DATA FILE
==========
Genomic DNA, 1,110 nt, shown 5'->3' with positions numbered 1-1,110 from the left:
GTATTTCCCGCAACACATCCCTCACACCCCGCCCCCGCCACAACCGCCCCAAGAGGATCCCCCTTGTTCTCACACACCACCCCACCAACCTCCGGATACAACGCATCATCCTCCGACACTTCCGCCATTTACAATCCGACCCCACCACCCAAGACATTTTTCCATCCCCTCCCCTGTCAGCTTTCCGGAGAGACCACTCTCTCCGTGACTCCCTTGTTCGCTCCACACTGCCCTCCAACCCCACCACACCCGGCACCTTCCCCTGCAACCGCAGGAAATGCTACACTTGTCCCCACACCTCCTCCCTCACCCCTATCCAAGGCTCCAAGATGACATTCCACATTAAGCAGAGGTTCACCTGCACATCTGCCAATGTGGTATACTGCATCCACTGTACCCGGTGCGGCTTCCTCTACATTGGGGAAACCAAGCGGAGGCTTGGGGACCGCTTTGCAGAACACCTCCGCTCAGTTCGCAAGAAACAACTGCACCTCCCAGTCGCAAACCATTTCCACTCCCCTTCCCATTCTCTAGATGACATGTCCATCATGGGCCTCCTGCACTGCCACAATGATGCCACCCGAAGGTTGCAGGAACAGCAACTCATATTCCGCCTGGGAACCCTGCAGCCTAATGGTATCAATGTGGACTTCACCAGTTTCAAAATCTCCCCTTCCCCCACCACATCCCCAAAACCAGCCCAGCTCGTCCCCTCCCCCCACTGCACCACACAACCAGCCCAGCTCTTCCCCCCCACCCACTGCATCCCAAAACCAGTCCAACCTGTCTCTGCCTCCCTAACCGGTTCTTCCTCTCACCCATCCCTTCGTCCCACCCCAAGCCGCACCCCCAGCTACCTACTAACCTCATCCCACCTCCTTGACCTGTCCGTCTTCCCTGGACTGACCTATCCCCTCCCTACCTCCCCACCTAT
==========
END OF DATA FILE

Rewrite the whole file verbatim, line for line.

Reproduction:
Genomic DNA, 1,110 nt, shown 5'->3' with positions numbered 1-1,110 from the left:
GTATTTCCCGCAACACATCCCTCACACCCCGCCCCCGCCACAACCGCCCCAAGAGGATCCCCCTTGTTCTCACACACCACCCCACCAACCTCCGGATACAACGCATCATCCTCCGACACTTCCGCCATTTACAATCCGACCCCACCACCCAAGACATTTTTCCATCCCCTCCCCTGTCAGCTTTCCGGAGAGACCACTCTCTCCGTGACTCCCTTGTTCGCTCCACACTGCCCTCCAACCCCACCACACCCGGCACCTTCCCCTGCAACCGCAGGAAATGCTACACTTGTCCCCACACCTCCTCCCTCACCCCTATCCAAGGCTCCAAGATGACATTCCACATTAAGCAGAGGTTCACCTGCACATCTGCCAATGTGGTATACTGCATCCACTGTACCCGGTGCGGCTTCCTCTACATTGGGGAAACCAAGCGGAGGCTTGGGGACCGCTTTGCAGAACACCTCCGCTCAGTTCGCAAGAAACAACTGCACCTCCCAGTCGCAAACCATTTCCACTCCCCTTCCCATTCTCTAGATGACATGTCCATCATGGGCCTCCTGCACTGCCACAATGATGCCACCCGAAGGTTGCAGGAACAGCAACTCATATTCCGCCTGGGAACCCTGCAGCCTAATGGTATCAATGTGGACTTCACCAGTTTCAAAATCTCCCCTTCCCCCACCACATCCCCAAAACCAGCCCAGCTCGTCCCCTCCCCCCACTGCACCACACAACCAGCCCAGCTCTTCCCCCCCACCCACTGCATCCCAAAACCAGTCCAACCTGTCTCTGCCTCCCTAACCGGTTCTTCCTCTCACCCATCCCTTCGTCCCACCCCAAGCCGCACCCCCAGCTACCTACTAACCTCATCCCACCTCCTTGACCTGTCCGTCTTCCCTGGACTGACCTATCCCCTCCCTACCTCCCCACCTAT